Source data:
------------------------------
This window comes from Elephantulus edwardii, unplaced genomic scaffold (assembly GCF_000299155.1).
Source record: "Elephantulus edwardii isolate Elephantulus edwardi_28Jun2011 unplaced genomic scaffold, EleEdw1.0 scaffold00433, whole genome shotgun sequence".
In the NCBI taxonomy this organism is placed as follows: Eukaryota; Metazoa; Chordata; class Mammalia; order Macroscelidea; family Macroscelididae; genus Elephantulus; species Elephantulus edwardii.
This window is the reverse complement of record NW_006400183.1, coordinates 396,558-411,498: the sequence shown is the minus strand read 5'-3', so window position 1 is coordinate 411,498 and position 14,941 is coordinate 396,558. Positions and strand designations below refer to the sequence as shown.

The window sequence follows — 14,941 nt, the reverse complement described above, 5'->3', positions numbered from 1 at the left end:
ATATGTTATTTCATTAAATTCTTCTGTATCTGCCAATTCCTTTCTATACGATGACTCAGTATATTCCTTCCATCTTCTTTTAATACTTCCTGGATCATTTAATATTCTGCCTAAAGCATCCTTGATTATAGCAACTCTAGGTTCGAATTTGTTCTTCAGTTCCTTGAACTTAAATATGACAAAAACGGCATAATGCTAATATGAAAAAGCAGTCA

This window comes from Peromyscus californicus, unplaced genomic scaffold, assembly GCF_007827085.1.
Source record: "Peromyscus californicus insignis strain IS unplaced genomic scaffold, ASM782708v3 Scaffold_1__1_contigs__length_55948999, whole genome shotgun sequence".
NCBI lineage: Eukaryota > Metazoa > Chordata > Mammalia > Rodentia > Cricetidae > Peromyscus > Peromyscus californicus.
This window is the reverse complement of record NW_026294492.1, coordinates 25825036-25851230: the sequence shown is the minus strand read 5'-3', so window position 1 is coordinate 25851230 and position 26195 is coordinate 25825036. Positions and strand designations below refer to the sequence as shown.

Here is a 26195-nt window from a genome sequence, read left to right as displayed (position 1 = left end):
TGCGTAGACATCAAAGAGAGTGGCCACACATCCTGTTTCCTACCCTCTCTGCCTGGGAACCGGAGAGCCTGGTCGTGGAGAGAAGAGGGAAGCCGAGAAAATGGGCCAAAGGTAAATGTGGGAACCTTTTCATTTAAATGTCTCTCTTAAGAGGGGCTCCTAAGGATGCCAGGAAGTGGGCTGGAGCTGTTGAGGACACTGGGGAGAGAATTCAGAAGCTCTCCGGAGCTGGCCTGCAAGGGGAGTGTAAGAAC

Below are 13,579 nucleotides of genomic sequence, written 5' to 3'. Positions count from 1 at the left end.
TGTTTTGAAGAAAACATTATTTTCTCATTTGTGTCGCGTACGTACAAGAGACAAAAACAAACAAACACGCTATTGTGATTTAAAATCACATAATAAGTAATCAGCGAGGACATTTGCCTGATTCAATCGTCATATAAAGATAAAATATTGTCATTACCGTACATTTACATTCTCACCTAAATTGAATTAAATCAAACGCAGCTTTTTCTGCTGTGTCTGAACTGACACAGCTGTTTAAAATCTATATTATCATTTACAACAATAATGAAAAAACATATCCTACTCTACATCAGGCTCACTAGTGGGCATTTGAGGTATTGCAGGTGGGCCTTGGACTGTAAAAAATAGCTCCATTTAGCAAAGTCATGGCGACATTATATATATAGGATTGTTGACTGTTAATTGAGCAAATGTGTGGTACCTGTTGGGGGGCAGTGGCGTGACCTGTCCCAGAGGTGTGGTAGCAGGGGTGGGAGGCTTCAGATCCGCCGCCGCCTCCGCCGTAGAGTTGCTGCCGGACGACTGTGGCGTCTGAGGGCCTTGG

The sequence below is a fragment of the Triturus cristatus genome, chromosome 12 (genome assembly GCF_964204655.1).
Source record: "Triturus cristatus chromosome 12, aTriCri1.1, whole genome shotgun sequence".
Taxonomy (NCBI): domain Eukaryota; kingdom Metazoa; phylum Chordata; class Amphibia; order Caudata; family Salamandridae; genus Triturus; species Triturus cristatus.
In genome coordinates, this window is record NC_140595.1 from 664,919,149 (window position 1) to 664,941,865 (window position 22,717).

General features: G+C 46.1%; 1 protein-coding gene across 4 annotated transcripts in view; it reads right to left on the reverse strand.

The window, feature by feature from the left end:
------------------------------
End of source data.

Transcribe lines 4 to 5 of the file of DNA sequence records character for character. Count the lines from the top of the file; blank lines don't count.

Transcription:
This window is the reverse complement of record NW_006400183.1, coordinates 396,558-411,498: the sequence shown is the minus strand read 5'-3', so window position 1 is coordinate 411,498 and position 14,941 is coordinate 396,558. Positions and strand designations below refer to the sequence as shown.

The window sequence follows — 14,941 nt, the reverse complement described above, 5'->3', positions numbered from 1 at the left end: